Moderated Discussion Areas
ContinuousWave: Whaler Performance
13-footer: Engine Weight
|Author||Topic: 13-footer: Engine Weight|
posted 10-02-2014 04:01 PM ET (US)
Good day. I am new to Boston Whaler boats and to this forum. Just purchased an late 1960's 13-foot hull. I have a chance to buy a 1999 Honda 25 short shaft, tiller, electric start outboard that weights about 175 lbs. I have been reading where some of the four-cycle engines are too heavy for the classic whalers. Am I ok with this combo? Additional weight will be myself (150-lbs), my wife (120-lbs), fuel and battery.
P.S.: Excellent forum
posted 10-02-2014 08:45 PM ET (US)
You are fine with the 25
posted 10-02-2014 10:10 PM ET (US)
I don't believe that Boston Whaler ever published a maximum transom weight specification for the 13-foot hull, and certainly not for one made in the 1960's.
There have been some rather informed attempts to impute a maximum transon weigh rating for Boston Whaler boat hulls that have not been given one. See the discussion at:
Maximum Engine Weight
As you see, the 13-foot hull was not included in that discussion. I really have no idea what might be considered a maximum transom weight on a 13-foot Boston Whaler.
In general, one can say that, as a Boston Whaler boat ages, it is unlikely that its hull and transom become stronger. A c.1960 hull is now over 50-years old. It is prudent to consider that the maximum transom weight ought to be kept in the same range as the original engine weights that might have been used on a 13-foot hull in c.1960.
There is a good discussion about the weight of older outboard engines at
Weight of Older Outboard Engines
You see in that data that a 25-HP two-cycle outboard from c.1960 was about 120-lbs. Considering the maximum power rating for a 13-footer was 40-HP, such an engine in c.1960 would have weighed about 195-lbs.
On that basis it is probably reasonable to think that a modern 25-HP outboard engine that weighs 175-lbs will be within the general range of transom weight for a classic 13-foot Boston Whaler boat, assuming the hull and transom are in very good condition and retain all of their original strength.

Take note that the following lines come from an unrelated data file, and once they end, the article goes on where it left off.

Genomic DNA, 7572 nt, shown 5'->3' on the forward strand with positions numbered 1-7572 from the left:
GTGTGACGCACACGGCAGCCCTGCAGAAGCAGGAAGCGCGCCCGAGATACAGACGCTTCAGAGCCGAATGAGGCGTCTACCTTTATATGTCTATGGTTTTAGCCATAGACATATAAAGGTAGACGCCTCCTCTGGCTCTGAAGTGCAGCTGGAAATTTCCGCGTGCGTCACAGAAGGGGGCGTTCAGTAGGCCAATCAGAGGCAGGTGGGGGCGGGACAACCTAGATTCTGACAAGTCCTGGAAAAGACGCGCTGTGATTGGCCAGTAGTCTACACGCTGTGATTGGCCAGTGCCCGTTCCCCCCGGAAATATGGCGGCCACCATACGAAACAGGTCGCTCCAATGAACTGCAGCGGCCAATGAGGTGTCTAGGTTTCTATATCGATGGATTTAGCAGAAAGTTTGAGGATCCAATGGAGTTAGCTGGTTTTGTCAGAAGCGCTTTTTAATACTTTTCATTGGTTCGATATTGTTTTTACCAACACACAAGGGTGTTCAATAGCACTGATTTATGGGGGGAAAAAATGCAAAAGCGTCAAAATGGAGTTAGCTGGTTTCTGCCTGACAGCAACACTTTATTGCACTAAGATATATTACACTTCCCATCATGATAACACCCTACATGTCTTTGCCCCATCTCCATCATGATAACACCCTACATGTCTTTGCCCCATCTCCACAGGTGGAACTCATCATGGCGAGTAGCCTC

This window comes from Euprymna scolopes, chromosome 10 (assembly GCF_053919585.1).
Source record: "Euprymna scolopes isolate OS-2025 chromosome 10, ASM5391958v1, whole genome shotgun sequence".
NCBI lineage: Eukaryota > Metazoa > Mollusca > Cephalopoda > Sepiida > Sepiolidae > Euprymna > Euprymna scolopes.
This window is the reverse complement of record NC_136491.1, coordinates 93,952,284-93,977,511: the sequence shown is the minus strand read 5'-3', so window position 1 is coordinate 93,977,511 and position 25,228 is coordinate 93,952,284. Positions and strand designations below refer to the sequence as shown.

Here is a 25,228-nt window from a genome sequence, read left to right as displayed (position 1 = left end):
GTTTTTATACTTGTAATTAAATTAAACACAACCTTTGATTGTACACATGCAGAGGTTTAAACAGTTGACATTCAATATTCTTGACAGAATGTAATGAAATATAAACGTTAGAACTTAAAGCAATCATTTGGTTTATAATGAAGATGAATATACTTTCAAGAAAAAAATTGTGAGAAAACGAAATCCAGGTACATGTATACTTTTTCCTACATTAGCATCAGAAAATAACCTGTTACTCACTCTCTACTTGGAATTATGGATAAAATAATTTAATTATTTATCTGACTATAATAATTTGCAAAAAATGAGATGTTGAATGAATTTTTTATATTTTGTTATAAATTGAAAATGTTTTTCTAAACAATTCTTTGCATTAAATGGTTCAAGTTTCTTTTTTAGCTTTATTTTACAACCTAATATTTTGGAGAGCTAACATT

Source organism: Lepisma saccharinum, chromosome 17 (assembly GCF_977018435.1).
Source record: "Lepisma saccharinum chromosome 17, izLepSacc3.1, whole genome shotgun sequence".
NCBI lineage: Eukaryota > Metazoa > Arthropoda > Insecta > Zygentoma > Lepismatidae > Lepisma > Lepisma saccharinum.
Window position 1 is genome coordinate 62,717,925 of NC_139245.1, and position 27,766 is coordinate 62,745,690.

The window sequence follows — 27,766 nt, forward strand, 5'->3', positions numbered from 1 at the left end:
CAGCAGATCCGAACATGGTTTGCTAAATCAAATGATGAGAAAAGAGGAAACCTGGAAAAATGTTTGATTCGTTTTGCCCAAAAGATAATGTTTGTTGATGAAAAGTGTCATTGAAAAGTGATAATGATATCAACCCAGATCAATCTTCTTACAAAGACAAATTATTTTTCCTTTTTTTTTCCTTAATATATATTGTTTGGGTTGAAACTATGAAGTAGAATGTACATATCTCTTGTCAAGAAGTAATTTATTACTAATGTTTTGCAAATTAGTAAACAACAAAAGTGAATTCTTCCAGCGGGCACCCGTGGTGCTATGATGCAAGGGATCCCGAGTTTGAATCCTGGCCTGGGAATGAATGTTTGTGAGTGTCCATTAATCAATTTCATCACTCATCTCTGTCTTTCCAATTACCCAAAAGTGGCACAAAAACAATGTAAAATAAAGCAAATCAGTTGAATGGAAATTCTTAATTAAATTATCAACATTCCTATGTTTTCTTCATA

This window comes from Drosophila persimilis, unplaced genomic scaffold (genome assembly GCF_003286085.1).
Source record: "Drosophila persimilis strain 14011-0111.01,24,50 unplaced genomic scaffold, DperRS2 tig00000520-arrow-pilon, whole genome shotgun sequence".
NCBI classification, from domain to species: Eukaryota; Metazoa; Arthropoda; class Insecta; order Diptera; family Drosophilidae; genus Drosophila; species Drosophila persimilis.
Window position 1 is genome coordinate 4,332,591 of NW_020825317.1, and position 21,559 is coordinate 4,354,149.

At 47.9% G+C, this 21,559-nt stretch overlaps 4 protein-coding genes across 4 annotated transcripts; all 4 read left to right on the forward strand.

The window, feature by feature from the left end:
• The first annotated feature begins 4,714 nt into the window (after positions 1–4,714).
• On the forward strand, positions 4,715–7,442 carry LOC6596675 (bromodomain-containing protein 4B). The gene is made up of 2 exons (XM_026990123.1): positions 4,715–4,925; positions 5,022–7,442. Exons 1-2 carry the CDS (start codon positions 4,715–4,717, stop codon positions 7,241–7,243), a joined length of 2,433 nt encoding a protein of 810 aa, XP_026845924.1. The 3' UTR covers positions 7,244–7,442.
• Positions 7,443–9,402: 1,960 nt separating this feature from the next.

posted 10-02-2014 10:13 PM ET (US)
Are you certain that the Honda 25-HP engine weighs 175-lbs?
posted 10-03-2014 12:29 AM ET (US)
Not 100% sure that weight is correct, I searched the internet and that was what came up. Will check with a Honda dealer tomorrow and see what they say.
posted 10-03-2014 05:49 AM ET (US)
Don't forget you will have the battery weight near the back.
posted 10-03-2014 07:51 AM ET (US)
A few five gallon buckets could be placed as far to the rear of the hull as possible. Water could be added to the buckets until the transom reaches the design waterline. At around eight pounds per gallon the weight the transom can comfortably carry could be calculated by the amount of water in the buckets.
While far from perfect or scientific the method should provide a reasonable estimate. Deduct the weight of the battery to determine the maximum safe engine weight.
posted 10-05-2014 10:41 AM ET (US)
If you feel you need a newer motor your choice seems fine. The ideal - IMO -for the approximately 330-lb hull would be a 1980's era 25-to 35- hp 2 cylinder, 2-stroke motor at 120 lbs. My 1987 Sport 13 carries a 1981 Johnson 35 hp two-stroke, and performance is quite good at 30 mph+ (depending on load) and excellent fuel economy for a two-stroke. Also, the motor - so far - seems bulletproof.
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